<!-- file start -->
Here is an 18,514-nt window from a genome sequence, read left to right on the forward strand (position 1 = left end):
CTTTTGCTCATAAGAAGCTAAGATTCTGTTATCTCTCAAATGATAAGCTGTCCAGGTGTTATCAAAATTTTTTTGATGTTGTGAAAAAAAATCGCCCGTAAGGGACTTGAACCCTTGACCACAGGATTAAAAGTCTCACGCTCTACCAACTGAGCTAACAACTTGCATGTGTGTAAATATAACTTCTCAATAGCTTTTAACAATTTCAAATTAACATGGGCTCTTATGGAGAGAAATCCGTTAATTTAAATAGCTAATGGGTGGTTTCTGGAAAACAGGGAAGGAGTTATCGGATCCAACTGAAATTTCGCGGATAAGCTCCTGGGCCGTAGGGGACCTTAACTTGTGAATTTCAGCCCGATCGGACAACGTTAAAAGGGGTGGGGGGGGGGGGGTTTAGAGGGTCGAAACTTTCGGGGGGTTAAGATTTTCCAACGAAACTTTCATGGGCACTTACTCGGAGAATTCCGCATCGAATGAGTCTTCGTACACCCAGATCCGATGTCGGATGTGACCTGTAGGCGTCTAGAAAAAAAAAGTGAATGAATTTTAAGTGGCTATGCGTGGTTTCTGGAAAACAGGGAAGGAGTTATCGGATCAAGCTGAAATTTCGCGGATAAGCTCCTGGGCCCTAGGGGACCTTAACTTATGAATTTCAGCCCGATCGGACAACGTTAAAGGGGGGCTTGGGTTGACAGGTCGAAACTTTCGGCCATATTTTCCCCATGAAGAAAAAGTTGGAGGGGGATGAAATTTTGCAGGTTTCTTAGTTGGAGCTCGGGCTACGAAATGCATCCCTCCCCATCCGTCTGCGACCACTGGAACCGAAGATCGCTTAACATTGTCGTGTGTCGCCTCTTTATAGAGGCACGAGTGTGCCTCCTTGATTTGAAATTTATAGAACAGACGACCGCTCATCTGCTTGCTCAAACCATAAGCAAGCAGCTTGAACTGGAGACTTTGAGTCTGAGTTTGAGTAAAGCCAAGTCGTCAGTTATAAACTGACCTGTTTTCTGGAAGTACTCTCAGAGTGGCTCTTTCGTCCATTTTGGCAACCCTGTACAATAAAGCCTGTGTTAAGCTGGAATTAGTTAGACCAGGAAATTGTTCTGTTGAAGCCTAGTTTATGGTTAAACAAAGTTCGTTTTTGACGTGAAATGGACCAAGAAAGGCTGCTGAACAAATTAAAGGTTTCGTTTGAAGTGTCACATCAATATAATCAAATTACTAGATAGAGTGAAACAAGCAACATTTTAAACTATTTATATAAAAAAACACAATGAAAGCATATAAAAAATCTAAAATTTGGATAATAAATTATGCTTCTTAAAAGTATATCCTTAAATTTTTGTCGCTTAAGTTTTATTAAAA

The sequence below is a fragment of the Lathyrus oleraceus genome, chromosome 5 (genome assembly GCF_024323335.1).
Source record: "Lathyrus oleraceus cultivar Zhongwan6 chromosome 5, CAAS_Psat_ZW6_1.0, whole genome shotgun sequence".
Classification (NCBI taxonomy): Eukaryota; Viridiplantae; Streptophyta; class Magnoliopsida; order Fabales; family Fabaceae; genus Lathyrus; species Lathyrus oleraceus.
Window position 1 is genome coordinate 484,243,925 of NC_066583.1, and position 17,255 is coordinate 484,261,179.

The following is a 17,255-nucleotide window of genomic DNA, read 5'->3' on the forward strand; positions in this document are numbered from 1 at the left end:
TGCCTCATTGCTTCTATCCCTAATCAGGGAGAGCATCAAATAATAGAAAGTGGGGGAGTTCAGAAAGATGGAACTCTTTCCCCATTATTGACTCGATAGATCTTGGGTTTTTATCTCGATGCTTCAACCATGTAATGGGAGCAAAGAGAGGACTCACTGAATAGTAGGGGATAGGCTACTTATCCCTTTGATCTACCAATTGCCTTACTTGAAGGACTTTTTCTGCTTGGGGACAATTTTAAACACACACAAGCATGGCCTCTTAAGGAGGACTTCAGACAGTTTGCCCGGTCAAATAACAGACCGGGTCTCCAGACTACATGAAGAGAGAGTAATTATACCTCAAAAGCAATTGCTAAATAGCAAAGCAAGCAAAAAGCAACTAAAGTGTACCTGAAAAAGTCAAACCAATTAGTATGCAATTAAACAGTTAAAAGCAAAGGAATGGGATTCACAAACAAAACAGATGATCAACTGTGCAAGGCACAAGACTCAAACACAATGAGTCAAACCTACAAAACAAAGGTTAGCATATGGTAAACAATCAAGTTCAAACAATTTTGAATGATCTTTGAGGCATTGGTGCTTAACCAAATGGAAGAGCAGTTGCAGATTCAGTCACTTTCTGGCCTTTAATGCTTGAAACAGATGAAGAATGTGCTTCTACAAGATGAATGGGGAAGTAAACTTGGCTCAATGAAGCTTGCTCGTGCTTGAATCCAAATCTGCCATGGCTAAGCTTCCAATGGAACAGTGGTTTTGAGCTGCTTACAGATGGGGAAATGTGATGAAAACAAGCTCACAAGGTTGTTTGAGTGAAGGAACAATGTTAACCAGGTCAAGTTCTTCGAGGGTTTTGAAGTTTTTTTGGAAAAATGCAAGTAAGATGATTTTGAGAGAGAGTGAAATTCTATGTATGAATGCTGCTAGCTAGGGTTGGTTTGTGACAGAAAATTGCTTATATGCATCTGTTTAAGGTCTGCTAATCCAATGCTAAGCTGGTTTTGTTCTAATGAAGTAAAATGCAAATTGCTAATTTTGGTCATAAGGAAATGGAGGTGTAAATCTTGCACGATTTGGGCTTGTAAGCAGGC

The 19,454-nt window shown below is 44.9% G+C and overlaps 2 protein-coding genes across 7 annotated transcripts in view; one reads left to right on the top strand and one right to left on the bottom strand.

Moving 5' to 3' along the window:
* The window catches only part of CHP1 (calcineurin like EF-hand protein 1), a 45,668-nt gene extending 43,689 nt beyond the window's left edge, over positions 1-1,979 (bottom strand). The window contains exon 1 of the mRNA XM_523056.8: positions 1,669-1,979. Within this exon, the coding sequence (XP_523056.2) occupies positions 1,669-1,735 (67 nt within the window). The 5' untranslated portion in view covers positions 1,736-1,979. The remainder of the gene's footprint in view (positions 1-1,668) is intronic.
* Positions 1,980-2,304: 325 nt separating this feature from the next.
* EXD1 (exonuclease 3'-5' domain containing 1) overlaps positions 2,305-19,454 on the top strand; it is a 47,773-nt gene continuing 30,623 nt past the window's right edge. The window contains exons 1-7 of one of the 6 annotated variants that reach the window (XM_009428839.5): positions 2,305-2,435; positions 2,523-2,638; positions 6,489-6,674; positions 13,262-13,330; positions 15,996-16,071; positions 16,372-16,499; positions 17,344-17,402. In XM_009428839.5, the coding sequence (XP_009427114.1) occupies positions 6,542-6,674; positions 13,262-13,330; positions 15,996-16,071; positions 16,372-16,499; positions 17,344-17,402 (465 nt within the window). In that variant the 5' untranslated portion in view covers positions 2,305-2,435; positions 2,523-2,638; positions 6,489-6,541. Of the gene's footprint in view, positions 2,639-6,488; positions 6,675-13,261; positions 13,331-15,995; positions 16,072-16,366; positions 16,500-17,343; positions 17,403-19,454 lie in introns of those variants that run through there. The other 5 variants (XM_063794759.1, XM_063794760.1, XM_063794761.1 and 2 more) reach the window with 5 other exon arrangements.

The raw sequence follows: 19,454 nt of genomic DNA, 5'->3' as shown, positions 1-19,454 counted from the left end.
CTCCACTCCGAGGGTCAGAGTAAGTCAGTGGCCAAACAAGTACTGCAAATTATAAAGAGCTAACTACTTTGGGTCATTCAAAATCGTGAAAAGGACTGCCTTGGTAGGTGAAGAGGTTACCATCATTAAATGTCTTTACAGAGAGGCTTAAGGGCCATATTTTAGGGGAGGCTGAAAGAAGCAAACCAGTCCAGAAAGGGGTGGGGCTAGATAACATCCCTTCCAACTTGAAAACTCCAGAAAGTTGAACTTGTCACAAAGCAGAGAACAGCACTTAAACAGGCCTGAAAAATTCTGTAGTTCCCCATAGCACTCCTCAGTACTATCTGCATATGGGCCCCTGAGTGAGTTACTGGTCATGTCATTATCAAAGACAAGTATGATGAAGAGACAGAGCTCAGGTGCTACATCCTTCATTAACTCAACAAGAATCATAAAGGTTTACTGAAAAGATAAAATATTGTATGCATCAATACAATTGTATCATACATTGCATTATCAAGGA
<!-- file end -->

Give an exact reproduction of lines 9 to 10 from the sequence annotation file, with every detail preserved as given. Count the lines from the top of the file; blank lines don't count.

The 19,454-nt window shown below is 44.9% G+C and overlaps 2 protein-coding genes across 7 annotated transcripts in view; one reads left to right on the top strand and one right to left on the bottom strand.

Moving 5' to 3' along the window: